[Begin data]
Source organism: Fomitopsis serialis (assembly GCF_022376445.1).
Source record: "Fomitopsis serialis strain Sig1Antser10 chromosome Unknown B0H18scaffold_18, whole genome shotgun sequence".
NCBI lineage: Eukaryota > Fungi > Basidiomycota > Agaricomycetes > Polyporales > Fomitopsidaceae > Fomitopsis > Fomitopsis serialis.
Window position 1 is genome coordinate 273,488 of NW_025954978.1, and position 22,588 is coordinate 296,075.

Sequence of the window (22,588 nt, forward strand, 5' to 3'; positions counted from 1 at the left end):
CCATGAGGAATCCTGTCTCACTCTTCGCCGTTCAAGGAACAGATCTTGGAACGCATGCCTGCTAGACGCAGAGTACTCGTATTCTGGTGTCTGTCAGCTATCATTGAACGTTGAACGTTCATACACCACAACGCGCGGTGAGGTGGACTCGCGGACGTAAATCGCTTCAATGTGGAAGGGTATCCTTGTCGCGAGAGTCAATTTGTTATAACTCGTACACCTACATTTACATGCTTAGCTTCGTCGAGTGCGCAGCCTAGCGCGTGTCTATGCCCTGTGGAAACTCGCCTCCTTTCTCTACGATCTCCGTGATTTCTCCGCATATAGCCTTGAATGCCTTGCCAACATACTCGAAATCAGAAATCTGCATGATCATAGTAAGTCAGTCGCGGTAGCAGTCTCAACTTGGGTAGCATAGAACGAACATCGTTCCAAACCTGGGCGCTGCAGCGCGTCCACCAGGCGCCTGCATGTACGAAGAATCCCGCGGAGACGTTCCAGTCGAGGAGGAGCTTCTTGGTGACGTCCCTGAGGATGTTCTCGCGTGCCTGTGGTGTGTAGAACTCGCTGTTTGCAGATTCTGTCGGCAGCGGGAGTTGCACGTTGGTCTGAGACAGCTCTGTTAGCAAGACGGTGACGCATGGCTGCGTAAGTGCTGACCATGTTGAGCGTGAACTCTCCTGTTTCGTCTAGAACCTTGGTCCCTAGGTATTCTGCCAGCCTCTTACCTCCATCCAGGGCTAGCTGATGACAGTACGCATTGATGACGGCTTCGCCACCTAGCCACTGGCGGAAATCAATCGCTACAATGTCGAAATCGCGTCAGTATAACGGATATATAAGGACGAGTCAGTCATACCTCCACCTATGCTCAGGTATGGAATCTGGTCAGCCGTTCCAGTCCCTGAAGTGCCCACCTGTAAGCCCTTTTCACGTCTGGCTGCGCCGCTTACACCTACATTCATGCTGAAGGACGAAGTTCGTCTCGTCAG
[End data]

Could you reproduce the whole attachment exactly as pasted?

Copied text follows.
Source organism: Fomitopsis serialis (assembly GCF_022376445.1).
Source record: "Fomitopsis serialis strain Sig1Antser10 chromosome Unknown B0H18scaffold_18, whole genome shotgun sequence".
NCBI lineage: Eukaryota > Fungi > Basidiomycota > Agaricomycetes > Polyporales > Fomitopsidaceae > Fomitopsis > Fomitopsis serialis.
Window position 1 is genome coordinate 273,488 of NW_025954978.1, and position 22,588 is coordinate 296,075.

Sequence of the window (22,588 nt, forward strand, 5' to 3'; positions counted from 1 at the left end):
CCATGAGGAATCCTGTCTCACTCTTCGCCGTTCAAGGAACAGATCTTGGAACGCATGCCTGCTAGACGCAGAGTACTCGTATTCTGGTGTCTGTCAGCTATCATTGAACGTTGAACGTTCATACACCACAACGCGCGGTGAGGTGGACTCGCGGACGTAAATCGCTTCAATGTGGAAGGGTATCCTTGTCGCGAGAGTCAATTTGTTATAACTCGTACACCTACATTTACATGCTTAGCTTCGTCGAGTGCGCAGCCTAGCGCGTGTCTATGCCCTGTGGAAACTCGCCTCCTTTCTCTACGATCTCCGTGATTTCTCCGCATATAGCCTTGAATGCCTTGCCAACATACTCGAAATCAGAAATCTGCATGATCATAGTAAGTCAGTCGCGGTAGCAGTCTCAACTTGGGTAGCATAGAACGAACATCGTTCCAAACCTGGGCGCTGCAGCGCGTCCACCAGGCGCCTGCATGTACGAAGAATCCCGCGGAGACGTTCCAGTCGAGGAGGAGCTTCTTGGTGACGTCCCTGAGGATGTTCTCGCGTGCCTGTGGTGTGTAGAACTCGCTGTTTGCAGATTCTGTCGGCAGCGGGAGTTGCACGTTGGTCTGAGACAGCTCTGTTAGCAAGACGGTGACGCATGGCTGCGTAAGTGCTGACCATGTTGAGCGTGAACTCTCCTGTTTCGTCTAGAACCTTGGTCCCTAGGTATTCTGCCAGCCTCTTACCTCCATCCAGGGCTAGCTGATGACAGTACGCATTGATGACGGCTTCGCCACCTAGCCACTGGCGGAAATCAATCGCTACAATGTCGAAATCGCGTCAGTATAACGGATATATAAGGACGAGTCAGTCATACCTCCACCTATGCTCAGGTATGGAATCTGGTCAGCCGTTCCAGTCCCTGAAGTGCCCACCTGTAAGCCCTTTTCACGTCTGGCTGCGCCGCTTACACCTACATTCATGCTGAAGGACGAAGTTCGTCTCGTCAG